FAYETTEVILLE, Ga. &

Pro wrestler Chris Benoit canceled a pay-per-view appearance at the "Vengeance" event in Houston because of "personal reasons" a day before he, his wife and their 7-year-old son were found dead in an apparent murder-suicide.

Details of the deaths "are going to prove a little bizarre" when released to the public, Fayette County District Attorney Scott Ballard told the Atlanta Journal-Constitution. Autopsies were scheduled today by the Georgia Bureau of Investigation.

Authorities were investigating the deaths at a secluded Fayette County home as a murder-suicide and were not seeking any suspects.

Investigators believe Benoit (pronounced ben-WAH) killed his wife, 43-year-old Nancy, and son Daniel during the weekend and then himself Monday. The bodies were found Monday afternoon in three separate rooms of the house, off a gravel road about two miles from the Whitewater Country Club.

Ballard told The Associated Press a gun was not used in any of the deaths, but he would not say how the three died.

"We're pretty sure we know, but we want to confirm it with the crime lab," Ballard said early today.

Fayette County Coroner C.J. Mowell did not return calls seeking comment. The answering service for his funeral home said he was out of town.

Authorities also declined to say whether drugs or steroids were found inside the house. "We're not releasing any information as far as what was located inside the house," sheriff's Sgt. Keith Whiteside said today.

Asked about the condition of the interior of the house, Whiteside said investigators found "nothing really out of the ordinary." He said Benoit was found in the home's weight room, his wife in an office and the son in an upstairs bedroom.

Whiteside said toxicology tests could take up to a week or longer to complete.

Neighbors said the Benoits led a low-key lifestyle.

"They were nice," said Lorre Jones, who lives across the street. Her daughter Alaina said: "We would see Chris walking in his yard from time to time."

He wasn't rude, but he wasn't really outwardly warm."

Jimmy Baswell, who was Benoit's driver for more than five years, placed a white wreath at the Benoits' gate today.

"I saw him with his family all the time," said Baswell. "They always seemed like they were the happiest people."

World Wrestling Entertainment said on its Web site that it asked authorities to check on Benoit and his family after being alerted by friends who received "several curious text messages sent by Benoit early Sunday morning."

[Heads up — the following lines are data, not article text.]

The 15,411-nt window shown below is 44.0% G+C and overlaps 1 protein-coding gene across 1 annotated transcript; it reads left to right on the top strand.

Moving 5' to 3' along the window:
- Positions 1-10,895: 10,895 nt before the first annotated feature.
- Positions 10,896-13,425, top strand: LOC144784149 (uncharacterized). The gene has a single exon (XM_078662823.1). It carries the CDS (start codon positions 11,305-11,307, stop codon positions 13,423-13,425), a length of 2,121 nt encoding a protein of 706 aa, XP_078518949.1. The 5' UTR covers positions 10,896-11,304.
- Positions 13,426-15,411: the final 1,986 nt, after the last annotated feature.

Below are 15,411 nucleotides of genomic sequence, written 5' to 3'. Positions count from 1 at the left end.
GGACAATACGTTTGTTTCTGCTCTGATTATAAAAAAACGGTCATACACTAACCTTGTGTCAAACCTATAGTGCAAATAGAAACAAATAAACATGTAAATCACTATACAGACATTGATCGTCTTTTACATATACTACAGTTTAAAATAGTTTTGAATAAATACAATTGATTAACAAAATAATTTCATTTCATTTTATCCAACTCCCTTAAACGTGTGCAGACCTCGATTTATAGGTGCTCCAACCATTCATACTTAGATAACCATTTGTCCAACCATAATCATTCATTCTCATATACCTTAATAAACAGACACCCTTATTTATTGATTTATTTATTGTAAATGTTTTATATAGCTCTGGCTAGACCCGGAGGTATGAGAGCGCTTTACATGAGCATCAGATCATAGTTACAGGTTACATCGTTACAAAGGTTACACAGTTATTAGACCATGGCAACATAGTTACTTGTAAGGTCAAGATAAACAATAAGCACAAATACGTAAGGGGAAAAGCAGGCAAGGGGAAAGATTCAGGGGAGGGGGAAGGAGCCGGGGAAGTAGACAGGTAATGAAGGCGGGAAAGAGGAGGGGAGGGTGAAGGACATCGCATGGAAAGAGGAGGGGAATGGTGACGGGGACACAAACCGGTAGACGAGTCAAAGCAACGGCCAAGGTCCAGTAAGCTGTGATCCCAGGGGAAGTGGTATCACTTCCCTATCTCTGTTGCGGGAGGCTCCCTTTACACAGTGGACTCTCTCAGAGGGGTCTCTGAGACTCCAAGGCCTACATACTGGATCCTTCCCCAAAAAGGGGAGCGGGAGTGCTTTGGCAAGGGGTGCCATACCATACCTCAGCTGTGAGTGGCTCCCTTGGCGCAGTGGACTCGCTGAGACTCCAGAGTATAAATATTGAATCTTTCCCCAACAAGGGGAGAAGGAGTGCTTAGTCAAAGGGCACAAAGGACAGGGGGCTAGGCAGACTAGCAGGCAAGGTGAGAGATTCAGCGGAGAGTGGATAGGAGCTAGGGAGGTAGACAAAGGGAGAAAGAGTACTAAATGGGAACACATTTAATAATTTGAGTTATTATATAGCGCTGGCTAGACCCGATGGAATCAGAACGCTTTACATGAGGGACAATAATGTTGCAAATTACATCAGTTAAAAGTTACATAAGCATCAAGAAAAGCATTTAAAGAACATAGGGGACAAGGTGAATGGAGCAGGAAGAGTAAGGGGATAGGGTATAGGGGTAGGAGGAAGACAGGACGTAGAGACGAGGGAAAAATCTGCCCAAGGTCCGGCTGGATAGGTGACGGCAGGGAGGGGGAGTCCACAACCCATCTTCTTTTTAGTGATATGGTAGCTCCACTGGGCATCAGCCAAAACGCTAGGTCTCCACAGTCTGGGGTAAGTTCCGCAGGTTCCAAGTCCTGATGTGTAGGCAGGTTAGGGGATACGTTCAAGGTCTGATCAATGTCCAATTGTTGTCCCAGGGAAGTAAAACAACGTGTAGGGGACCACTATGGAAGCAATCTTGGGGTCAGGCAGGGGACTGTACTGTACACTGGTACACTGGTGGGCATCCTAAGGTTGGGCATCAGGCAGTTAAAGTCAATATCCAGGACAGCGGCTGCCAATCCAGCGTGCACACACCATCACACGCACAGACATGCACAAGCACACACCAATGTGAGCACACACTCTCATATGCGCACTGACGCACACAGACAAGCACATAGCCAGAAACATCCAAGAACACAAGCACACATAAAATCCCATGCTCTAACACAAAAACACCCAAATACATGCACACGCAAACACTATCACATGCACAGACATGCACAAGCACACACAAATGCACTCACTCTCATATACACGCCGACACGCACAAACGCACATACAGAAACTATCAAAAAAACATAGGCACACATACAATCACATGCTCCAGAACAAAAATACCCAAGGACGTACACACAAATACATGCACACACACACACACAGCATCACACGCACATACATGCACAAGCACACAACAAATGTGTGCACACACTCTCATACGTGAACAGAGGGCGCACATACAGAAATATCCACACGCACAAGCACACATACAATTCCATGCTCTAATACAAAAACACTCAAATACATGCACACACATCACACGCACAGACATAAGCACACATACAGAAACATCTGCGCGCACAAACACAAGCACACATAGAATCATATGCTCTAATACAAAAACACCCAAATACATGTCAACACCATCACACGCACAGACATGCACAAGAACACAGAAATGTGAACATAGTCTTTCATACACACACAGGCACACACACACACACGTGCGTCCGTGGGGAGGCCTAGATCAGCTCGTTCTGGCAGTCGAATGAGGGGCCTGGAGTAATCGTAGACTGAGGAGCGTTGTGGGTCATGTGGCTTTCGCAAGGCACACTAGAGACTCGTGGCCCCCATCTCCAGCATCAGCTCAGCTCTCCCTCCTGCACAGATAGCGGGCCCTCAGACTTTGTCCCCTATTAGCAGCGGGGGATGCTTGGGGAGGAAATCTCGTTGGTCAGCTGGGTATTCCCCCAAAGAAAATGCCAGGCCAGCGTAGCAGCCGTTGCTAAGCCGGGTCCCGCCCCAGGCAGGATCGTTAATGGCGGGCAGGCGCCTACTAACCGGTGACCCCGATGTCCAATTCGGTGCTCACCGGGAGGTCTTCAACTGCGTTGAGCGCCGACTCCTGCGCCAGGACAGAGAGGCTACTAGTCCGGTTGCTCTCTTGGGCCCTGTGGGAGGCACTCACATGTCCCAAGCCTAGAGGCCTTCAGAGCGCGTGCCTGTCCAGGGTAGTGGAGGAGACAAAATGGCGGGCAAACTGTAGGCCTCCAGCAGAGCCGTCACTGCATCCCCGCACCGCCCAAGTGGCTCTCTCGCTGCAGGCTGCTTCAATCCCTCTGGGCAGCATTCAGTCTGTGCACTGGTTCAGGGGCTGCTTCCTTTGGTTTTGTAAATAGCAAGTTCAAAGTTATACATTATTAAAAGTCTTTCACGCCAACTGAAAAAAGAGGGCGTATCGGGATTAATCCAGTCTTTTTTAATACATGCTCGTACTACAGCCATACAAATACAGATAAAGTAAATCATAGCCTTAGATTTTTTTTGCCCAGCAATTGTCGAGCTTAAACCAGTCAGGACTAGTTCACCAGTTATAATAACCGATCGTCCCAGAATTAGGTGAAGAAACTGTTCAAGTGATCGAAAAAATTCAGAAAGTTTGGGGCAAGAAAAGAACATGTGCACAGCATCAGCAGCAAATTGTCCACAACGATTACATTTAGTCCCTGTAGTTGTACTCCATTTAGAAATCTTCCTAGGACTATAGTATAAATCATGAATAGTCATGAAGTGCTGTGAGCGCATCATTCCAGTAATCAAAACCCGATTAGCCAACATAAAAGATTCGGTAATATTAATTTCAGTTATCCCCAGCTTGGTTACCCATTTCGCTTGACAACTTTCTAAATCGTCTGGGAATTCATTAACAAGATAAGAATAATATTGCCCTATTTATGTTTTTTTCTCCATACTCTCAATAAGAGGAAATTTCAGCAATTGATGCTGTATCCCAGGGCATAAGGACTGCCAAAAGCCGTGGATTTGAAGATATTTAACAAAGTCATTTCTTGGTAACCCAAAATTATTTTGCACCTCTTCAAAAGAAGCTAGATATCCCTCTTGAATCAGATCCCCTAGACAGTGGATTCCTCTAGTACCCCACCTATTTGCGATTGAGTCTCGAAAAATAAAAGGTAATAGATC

The WWE, based in Stamford, Conn., said it had been asked by authorities not to release further information on the deaths.

Benoit, born in Montreal, was a former world heavyweight champion, Intercontinental champion and held several tag-team titles. His names in the ring included "The Canadian Crippler."

"WWE extends its sincerest thoughts and prayers to the Benoit family's relatives and loved ones in this time of tragedy," the company said in a statement on its Web site.

Benoit had maintained a home in metro Atlanta from the time he wrestled for the defunct World Championship Wrestling. The Fayette County Tax Assessors Office lists the value of the house, situated on more than 8.5 acres, at nearly $900,000.

The WWE canceled its live "Monday Night RAW" card in Corpus Christi, Texas, and USA Network aired a three-hour tribute to Benoit in place of the scheduled wrestling telecast.

Benoit's wife managed several wrestlers and went by the stage name "Woman," The Atlanta Journal-Constitution reported. They met when her then-husband drew up a script that had them involved in a relationship as part of a story line on World Championship Wrestling, the newspaper said.

Benoit has two other children from a prior relationship.

Benoit became a standout at an early age among wrestling prospects who trained in the dungeon basement of the house where fellow Canadians and professional wrestlers Owen and Bret Hart trained. Owen Hart was killed during a wrestling event in 1999.

"He was like a family member to me, and everyone in my family is taking it real hard," said Bret Hart, a five-time champion with the now-defunct World Wrestling Federation.

Associated Press writers Greg Bluestein and Jason Bronis contributed to this report.